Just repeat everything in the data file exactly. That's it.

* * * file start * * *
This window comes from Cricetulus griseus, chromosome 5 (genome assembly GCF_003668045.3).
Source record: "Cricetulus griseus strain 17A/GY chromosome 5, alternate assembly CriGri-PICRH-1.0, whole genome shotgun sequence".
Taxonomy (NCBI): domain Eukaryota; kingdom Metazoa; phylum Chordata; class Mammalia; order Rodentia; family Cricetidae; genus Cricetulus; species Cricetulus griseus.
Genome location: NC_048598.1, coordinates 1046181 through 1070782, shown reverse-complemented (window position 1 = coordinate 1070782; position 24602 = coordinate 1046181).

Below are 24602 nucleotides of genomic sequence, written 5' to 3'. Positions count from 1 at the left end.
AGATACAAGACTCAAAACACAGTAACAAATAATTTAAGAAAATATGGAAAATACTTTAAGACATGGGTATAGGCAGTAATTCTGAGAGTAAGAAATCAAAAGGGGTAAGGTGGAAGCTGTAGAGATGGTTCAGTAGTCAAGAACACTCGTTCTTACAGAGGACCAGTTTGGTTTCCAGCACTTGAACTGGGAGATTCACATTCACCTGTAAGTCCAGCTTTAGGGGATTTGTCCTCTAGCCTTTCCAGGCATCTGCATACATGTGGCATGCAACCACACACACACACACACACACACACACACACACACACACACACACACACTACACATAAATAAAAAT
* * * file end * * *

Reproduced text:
This window comes from Cricetulus griseus, chromosome 5 (genome assembly GCF_003668045.3).
Source record: "Cricetulus griseus strain 17A/GY chromosome 5, alternate assembly CriGri-PICRH-1.0, whole genome shotgun sequence".
Taxonomy (NCBI): domain Eukaryota; kingdom Metazoa; phylum Chordata; class Mammalia; order Rodentia; family Cricetidae; genus Cricetulus; species Cricetulus griseus.
Genome location: NC_048598.1, coordinates 1046181 through 1070782, shown reverse-complemented (window position 1 = coordinate 1070782; position 24602 = coordinate 1046181).

Below are 24602 nucleotides of genomic sequence, written 5' to 3'. Positions count from 1 at the left end.
AGATACAAGACTCAAAACACAGTAACAAATAATTTAAGAAAATATGGAAAATACTTTAAGACATGGGTATAGGCAGTAATTCTGAGAGTAAGAAATCAAAAGGGGTAAGGTGGAAGCTGTAGAGATGGTTCAGTAGTCAAGAACACTCGTTCTTACAGAGGACCAGTTTGGTTTCCAGCACTTGAACTGGGAGATTCACATTCACCTGTAAGTCCAGCTTTAGGGGATTTGTCCTCTAGCCTTTCCAGGCATCTGCATACATGTGGCATGCAACCACACACACACACACACACACACACACACACACACACACACACACACACTACACATAAATAAAAAT